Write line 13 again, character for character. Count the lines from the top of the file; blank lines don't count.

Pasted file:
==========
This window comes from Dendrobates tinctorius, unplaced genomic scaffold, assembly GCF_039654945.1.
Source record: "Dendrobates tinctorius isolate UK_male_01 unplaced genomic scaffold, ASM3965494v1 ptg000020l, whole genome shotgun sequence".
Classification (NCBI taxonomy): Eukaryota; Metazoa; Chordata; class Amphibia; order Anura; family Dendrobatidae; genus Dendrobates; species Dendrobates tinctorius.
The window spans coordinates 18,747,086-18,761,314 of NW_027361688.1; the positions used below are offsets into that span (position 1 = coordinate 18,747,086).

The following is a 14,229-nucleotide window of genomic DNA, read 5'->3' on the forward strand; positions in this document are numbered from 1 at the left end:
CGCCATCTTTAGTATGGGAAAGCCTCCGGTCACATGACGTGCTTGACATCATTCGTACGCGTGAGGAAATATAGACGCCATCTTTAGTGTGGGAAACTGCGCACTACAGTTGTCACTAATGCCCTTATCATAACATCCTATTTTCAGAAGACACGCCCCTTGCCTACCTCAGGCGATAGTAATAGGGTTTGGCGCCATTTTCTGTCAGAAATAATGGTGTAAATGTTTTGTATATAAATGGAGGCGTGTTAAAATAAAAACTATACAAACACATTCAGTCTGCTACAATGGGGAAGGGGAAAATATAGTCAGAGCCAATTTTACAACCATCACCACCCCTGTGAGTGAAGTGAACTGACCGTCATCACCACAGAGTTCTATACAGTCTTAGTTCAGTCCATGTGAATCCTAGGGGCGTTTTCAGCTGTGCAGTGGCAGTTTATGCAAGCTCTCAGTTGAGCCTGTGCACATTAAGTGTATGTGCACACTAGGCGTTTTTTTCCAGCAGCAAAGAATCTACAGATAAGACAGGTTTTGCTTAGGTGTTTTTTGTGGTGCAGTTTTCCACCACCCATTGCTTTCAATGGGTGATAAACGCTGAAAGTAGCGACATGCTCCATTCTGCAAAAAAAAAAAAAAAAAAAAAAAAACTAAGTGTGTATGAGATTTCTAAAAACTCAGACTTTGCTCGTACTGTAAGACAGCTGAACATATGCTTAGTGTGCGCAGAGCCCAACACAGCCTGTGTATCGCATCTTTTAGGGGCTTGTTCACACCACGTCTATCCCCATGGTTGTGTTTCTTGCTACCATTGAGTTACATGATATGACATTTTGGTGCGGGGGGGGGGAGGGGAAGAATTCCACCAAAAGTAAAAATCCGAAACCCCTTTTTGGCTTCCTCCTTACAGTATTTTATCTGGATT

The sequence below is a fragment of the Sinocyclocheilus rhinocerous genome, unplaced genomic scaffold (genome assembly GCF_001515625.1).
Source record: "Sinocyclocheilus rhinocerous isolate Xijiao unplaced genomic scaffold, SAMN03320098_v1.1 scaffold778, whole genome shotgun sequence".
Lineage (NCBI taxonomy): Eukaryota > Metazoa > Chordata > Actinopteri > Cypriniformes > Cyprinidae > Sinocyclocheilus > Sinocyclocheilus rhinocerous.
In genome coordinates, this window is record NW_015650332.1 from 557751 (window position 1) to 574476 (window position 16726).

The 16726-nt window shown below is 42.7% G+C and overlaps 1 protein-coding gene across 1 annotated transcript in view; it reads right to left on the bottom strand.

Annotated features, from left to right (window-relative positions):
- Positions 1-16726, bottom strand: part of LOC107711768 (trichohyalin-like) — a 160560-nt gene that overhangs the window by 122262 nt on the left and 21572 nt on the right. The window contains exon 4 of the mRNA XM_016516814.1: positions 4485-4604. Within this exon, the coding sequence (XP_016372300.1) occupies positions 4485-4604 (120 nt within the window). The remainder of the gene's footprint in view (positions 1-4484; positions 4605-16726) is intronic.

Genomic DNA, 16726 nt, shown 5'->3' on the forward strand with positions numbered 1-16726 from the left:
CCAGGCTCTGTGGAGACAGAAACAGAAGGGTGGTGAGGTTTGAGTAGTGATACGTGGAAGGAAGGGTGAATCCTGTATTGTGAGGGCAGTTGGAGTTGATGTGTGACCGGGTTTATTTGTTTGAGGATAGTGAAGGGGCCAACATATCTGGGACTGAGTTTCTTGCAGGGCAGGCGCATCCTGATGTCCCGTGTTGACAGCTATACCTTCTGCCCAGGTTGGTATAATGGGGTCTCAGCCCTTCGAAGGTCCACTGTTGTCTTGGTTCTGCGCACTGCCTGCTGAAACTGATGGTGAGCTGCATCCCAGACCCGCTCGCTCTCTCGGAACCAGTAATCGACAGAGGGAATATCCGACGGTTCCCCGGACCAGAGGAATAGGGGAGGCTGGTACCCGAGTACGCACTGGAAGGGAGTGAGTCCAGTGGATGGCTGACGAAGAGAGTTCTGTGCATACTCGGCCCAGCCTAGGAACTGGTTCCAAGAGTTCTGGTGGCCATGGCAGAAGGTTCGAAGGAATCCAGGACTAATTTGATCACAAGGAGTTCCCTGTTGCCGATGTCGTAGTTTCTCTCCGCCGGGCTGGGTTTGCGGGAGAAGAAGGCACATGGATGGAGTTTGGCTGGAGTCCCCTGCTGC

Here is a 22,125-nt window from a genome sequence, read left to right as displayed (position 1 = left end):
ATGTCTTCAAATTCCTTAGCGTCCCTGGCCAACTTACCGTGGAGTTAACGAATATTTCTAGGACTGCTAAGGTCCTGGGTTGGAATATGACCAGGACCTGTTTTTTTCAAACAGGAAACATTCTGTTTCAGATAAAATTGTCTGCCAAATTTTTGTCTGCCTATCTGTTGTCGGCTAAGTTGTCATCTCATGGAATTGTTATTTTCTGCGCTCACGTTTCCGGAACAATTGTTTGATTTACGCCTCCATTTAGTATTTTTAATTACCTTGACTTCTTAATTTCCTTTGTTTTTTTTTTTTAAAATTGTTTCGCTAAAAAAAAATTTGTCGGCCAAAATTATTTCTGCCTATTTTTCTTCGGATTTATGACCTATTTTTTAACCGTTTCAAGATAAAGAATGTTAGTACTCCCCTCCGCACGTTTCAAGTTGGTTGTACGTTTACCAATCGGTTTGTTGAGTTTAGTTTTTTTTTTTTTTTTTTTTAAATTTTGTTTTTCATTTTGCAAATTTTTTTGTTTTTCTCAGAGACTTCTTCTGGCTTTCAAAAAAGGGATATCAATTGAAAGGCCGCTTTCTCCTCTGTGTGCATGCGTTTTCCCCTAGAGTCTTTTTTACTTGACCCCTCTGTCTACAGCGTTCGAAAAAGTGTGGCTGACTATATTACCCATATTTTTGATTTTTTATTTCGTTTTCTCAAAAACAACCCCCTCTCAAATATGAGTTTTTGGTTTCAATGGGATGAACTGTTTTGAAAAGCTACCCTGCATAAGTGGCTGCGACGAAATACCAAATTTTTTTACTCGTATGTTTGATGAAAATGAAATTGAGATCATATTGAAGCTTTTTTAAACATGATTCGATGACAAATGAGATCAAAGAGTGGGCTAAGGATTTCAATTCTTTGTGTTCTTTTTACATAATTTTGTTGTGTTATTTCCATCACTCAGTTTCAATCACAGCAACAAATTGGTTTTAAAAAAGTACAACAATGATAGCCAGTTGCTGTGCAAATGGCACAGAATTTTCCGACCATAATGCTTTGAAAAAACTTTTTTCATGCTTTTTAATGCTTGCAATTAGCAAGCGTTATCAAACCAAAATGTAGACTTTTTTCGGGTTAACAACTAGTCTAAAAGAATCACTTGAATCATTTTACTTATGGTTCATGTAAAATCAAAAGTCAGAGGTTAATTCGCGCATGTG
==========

- Positions 1-16726, bottom strand: part of LOC107711768 (trichohyalin-like) — a 160560-nt gene that overhangs the window by 122262 nt on the left and 21572 nt on the right. The window contains exon 4 of the mRNA XM_016516814.1: positions 4485-4604. Within this exon, the coding sequence (XP_016372300.1) occupies positions 4485-4604 (120 nt within the window). The remainder of the gene's footprint in view (positions 1-4484; positions 4605-16726) is intronic.